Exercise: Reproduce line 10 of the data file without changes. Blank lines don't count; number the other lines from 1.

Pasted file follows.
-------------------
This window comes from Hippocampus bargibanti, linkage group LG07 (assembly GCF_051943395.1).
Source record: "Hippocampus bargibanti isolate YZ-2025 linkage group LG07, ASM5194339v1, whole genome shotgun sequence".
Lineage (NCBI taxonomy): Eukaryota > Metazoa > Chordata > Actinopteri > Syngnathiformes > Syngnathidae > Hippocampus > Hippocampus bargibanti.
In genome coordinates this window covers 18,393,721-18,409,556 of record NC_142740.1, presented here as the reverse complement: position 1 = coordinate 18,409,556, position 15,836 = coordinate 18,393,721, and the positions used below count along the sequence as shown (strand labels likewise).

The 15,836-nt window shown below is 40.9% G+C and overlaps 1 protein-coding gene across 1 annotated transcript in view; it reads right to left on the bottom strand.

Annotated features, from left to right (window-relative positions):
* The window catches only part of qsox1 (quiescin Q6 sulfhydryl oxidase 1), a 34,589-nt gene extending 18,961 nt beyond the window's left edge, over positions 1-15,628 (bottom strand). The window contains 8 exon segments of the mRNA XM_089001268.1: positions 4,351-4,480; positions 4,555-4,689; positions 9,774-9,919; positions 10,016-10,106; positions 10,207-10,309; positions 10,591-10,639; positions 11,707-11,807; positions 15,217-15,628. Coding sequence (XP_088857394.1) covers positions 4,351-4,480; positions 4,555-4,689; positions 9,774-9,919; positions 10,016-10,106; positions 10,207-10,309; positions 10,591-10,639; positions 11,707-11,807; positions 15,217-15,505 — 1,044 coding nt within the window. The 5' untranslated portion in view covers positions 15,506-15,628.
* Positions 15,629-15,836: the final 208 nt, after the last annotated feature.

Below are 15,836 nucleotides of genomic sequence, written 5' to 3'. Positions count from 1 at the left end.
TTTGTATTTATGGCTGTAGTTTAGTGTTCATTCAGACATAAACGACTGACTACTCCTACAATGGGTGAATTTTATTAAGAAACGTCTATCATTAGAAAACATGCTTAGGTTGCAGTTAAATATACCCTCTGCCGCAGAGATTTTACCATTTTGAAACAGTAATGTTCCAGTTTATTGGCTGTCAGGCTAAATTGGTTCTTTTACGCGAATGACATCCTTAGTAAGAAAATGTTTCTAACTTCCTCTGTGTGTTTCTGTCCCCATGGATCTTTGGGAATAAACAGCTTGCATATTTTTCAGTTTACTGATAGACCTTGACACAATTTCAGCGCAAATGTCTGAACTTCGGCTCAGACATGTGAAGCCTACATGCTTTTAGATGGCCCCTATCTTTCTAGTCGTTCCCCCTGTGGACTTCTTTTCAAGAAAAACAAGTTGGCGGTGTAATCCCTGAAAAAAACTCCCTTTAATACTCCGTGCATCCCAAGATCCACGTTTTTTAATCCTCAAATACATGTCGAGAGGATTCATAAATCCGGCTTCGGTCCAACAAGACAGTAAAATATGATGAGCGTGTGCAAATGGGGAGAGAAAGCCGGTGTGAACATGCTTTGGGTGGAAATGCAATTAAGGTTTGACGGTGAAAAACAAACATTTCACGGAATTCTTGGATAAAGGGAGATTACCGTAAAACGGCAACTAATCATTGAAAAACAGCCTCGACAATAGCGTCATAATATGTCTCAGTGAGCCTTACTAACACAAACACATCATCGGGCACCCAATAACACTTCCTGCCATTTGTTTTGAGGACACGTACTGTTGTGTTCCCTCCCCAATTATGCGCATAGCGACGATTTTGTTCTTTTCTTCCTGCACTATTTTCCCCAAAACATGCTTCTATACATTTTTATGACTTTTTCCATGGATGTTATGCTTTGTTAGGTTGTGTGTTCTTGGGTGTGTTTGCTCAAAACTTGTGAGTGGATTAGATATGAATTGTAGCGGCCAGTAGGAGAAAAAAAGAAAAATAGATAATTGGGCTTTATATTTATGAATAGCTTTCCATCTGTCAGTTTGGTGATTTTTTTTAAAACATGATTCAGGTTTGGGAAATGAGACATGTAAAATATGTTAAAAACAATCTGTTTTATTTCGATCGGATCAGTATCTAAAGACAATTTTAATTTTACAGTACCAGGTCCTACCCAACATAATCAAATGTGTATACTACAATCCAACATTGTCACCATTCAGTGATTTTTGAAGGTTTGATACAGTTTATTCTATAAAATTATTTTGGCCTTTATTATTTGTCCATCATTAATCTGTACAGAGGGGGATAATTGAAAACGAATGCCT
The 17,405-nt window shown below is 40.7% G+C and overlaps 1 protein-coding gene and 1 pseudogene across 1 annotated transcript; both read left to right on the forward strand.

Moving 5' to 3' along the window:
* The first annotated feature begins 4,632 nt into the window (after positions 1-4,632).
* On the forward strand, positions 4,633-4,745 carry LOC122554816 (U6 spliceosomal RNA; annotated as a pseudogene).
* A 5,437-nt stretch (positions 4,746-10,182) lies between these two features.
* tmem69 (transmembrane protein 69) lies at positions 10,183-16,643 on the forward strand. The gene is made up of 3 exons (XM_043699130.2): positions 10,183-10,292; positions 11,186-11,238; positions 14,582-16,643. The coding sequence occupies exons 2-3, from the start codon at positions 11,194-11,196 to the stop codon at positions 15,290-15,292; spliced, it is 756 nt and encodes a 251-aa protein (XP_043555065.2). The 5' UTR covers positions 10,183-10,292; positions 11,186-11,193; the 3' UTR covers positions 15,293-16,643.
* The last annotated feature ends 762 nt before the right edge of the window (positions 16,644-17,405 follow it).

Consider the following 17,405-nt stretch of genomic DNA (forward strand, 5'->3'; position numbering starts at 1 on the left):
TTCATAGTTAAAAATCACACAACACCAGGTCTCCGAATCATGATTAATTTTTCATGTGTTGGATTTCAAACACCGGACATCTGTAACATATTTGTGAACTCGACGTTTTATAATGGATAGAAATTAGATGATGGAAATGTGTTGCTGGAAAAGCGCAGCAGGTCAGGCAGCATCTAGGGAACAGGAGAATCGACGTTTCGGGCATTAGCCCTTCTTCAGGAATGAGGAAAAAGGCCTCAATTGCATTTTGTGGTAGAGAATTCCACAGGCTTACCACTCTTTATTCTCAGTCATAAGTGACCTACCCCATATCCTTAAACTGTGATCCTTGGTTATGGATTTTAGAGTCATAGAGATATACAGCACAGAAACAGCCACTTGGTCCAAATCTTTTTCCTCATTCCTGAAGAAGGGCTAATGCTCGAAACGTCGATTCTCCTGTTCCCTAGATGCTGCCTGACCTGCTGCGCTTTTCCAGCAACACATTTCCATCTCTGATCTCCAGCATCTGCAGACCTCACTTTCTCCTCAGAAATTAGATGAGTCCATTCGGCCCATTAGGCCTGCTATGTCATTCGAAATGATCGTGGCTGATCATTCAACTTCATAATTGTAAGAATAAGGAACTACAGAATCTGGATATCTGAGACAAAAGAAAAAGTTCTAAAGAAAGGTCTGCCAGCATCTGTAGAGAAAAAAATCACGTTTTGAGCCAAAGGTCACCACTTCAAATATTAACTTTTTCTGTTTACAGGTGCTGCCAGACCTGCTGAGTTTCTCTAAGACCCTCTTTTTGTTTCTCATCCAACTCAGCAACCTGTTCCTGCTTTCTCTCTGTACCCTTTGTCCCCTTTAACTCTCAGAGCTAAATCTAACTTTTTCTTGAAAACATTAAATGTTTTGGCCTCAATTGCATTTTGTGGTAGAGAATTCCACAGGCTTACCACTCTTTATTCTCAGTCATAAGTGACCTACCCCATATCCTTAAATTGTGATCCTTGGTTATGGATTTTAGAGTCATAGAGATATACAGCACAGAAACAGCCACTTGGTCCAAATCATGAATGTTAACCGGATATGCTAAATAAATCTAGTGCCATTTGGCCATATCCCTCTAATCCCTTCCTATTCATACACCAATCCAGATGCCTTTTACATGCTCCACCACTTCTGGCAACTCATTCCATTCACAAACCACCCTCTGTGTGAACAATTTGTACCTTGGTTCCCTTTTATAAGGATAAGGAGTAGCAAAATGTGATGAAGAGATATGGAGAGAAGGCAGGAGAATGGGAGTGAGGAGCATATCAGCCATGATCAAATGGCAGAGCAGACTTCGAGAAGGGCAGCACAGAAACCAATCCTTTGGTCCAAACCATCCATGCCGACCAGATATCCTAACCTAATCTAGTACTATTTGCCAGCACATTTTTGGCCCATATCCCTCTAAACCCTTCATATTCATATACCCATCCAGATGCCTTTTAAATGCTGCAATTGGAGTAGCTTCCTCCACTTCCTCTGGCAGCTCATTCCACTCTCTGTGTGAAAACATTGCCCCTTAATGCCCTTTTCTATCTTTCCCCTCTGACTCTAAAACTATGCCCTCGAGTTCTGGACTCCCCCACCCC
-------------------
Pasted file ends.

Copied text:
TTTGTATTTATGGCTGTAGTTTAGTGTTCATTCAGACATAAACGACTGACTACTCCTACAATGGGTGAATTTTATTAAGAAACGTCTATCATTAGAAAACATGCTTAGGTTGCAGTTAAATATACCCTCTGCCGCAGAGATTTTACCATTTTGAAACAGTAATGTTCCAGTTTATTGGCTGTCAGGCTAAATTGGTTCTTTTACGCGAATGACATCCTTAGTAAGAAAATGTTTCTAACTTCCTCTGTGTGTTTCTGTCCCCATGGATCTTTGGGAATAAACAGCTTGCATATTTTTCAGTTTACTGATAGACCTTGACACAATTTCAGCGCAAATGTCTGAACTTCGGCTCAGACATGTGAAGCCTACATGCTTTTAGATGGCCCCTATCTTTCTAGTCGTTCCCCCTGTGGACTTCTTTTCAAGAAAAACAAGTTGGCGGTGTAATCCCTGAAAAAAACTCCCTTTAATACTCCGTGCATCCCAAGATCCACGTTTTTTAATCCTCAAATACATGTCGAGAGGATTCATAAATCCGGCTTCGGTCCAACAAGACAGTAAAATATGATGAGCGTGTGCAAATGGGGAGAGAAAGCCGGTGTGAACATGCTTTGGGTGGAAATGCAATTAAGGTTTGACGGTGAAAAACAAACATTTCACGGAATTCTTGGATAAAGGGAGATTACCGTAAAACGGCAACTAATCATTGAAAAACAGCCTCGACAATAGCGTCATAATATGTCTCAGTGAGCCTTACTAACACAAACACATCATCGGGCACCCAATAACACTTCCTGCCATTTGTTTTGAGGACACGTACTGTTGTGTTCCCTCCCCAATTATGCGCATAGCGACGATTTTGTTCTTTTCTTCCTGCACTATTTTCCCCAAAACATGCTTCTATACATTTTTATGACTTTTTCCATGGATGTTATGCTTTGTTAGGTTGTGTGTTCTTGGGTGTGTTTGCTCAAAACTTGTGAGTGGATTAGATATGAATTGTAGCGGCCAGTAGGAGAAAAAAAGAAAAATAGATAATTGGGCTTTATATTTATGAATAGCTTTCCATCTGTCAGTTTGGTGATTTTTTTTAAAACATGATTCAGGTTTGGGAAATGAGACATGTAAAATATGTTAAAAACAATCTGTTTTATTTCGATCGGATCAGTATCTAAAGACAATTTTAATTTTACAGTACCAGGTCCTACCCAACATAATCAAATGTGTATACTACAATCCAACATTGTCACCATTCAGTGATTTTTGAAGGTTTGATACAGTTTATTCTATAAAATTATTTTGGCCTTTATTATTTGTCCATCATTAATCTGTACAGAGGGGGATAATTGAAAACGAATGCCT